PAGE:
Waxman Urges Action on Wireless Proposals in American Jobs Act - Broadcasting & Cable

Waxman Urges Action on Wireless Proposals in American Jobs Act

Incentive auction legislation is expected to be part of that legislation given the White House fact sheet outlining the plan
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Rep. Henry Waxman (D-Calif.) Friday called on Energy & Commerce Committee Chairman Fred Upton (R-Mich.). to act quickly on the communications and energy proposals in the President's just-announced American Jobs Act that are within the committee's jurisdiction. Upton is also a member of the bipartisan deficit reduction committee the President has called on to find the money to pay for that jobs plan.

Incentive auction legislation is expected to be part of that legislation given the White House fact sheet outlining the plan.

"Some key measures in the American Jobs Act are within the jurisdiction of the Committee on Energy and Commerce," wrote Waxman, "They include proposals to expand access to high speed wireless, energy projects financed by the National Infrastructure Bank, and others. Given the urgency of the jobs crisis faced by millions of Americans, I hope you will agree to immediate consideration of these vital measures," he said, including scheduling any hearings and markups on the relevant portions, which would include on broadcast incentive auctions, which is one of the ways the President is trying to boost advanced wireless broadband deployment to 98% of the country and build out the interoperable broadband emergency communications network.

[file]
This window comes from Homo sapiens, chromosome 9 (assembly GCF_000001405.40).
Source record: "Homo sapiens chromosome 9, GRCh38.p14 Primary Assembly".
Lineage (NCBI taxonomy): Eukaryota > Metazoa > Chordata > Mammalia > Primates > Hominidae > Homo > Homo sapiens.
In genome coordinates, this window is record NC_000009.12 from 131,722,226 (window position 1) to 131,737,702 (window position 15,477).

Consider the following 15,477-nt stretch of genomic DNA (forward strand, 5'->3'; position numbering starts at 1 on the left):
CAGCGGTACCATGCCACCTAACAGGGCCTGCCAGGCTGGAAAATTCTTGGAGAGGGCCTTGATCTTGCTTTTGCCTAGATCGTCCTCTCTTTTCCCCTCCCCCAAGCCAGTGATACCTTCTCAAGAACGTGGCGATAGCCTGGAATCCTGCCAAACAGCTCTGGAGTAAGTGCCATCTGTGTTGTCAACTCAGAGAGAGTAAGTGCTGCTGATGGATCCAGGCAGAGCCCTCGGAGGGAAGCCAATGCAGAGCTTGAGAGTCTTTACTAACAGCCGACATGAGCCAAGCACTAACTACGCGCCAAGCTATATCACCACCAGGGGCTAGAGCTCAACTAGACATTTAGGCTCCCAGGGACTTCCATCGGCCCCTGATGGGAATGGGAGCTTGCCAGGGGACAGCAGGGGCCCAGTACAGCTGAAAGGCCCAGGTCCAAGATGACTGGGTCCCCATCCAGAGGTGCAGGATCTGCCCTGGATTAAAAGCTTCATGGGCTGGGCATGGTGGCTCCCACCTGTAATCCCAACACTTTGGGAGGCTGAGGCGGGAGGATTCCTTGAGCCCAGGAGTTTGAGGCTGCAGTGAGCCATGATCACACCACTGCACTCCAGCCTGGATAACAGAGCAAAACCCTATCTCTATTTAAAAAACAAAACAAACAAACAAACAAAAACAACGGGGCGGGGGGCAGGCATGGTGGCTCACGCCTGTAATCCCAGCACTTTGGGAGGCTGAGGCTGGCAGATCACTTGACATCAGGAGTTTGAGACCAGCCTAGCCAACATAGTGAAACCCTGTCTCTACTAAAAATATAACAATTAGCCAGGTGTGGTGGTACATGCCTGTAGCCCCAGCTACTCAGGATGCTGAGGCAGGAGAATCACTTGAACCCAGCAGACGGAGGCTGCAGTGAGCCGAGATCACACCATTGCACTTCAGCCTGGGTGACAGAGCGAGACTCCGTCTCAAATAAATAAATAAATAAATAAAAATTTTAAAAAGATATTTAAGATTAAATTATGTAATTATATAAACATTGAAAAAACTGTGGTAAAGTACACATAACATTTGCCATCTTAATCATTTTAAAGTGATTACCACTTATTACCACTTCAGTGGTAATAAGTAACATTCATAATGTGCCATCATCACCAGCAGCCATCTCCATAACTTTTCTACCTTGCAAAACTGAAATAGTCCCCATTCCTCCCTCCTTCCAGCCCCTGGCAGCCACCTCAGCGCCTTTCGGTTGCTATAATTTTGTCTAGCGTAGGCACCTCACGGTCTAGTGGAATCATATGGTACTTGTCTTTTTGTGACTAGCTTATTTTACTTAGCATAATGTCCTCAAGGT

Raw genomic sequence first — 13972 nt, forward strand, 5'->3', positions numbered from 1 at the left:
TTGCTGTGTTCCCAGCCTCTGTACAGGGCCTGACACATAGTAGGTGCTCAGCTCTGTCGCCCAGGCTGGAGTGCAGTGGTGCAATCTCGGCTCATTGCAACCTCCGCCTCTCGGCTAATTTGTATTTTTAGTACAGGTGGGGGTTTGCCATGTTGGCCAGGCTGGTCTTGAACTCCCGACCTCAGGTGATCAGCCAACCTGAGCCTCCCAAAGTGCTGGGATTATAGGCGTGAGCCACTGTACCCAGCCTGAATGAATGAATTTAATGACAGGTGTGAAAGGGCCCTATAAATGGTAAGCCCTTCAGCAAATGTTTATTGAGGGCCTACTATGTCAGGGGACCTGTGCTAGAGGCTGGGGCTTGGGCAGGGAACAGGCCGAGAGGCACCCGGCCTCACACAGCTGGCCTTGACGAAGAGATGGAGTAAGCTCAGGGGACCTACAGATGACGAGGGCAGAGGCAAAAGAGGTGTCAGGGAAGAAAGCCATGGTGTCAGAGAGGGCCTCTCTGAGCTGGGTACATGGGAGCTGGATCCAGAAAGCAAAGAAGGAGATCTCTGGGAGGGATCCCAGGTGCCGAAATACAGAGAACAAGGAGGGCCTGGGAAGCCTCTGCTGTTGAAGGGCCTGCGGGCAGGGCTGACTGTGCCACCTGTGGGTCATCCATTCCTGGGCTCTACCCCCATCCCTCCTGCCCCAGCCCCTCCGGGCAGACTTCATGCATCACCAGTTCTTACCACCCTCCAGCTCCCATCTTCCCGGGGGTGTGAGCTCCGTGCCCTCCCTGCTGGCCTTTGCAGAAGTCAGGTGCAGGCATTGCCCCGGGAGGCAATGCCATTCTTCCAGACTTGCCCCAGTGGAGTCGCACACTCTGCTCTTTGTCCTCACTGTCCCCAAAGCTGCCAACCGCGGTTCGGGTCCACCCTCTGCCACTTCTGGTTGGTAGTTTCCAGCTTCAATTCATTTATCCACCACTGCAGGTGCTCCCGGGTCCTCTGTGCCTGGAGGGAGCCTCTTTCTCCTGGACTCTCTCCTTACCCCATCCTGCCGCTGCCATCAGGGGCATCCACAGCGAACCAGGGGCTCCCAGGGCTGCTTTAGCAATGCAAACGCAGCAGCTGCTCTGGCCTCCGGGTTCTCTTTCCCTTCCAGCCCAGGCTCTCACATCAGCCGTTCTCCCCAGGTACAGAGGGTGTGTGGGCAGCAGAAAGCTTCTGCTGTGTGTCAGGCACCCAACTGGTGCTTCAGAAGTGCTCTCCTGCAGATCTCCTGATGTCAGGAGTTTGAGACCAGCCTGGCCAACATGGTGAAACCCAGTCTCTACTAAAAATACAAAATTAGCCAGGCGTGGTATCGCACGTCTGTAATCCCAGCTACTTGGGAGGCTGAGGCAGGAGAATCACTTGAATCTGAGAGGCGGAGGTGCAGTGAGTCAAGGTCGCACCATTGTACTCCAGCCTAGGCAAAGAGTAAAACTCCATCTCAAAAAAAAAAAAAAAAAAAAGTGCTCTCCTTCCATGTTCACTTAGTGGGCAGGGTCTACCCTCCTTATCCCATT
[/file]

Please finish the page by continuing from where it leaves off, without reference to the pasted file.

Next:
Those are the auctions that would raise money and free up wireless spectrum by reclaiming up to 120 MHz of broadcast spectrum and auctioning it.

The President did not release the omnibus legislation he is proposing -- a National Association of Broadcasters spokesperson said they had seen no actual bill -- but the White House did send out a fact sheet, one section of which under the heading "Expanding Access to High-Speed Wireless in a Fiscally Responsible Way," called for a "deficit reduction" play of "deploy[ing]high-speed wireless services to at least 98% of Americans, including those in more remote rural communities, while freeing up spectrum through incentive auctions, spurring innovation, and creating a nationwide, interoperable wireless network for public safety."  The president outlined the 98% goal in his state of the Union as a national priority, and has come out in favor of the incentive auctions.

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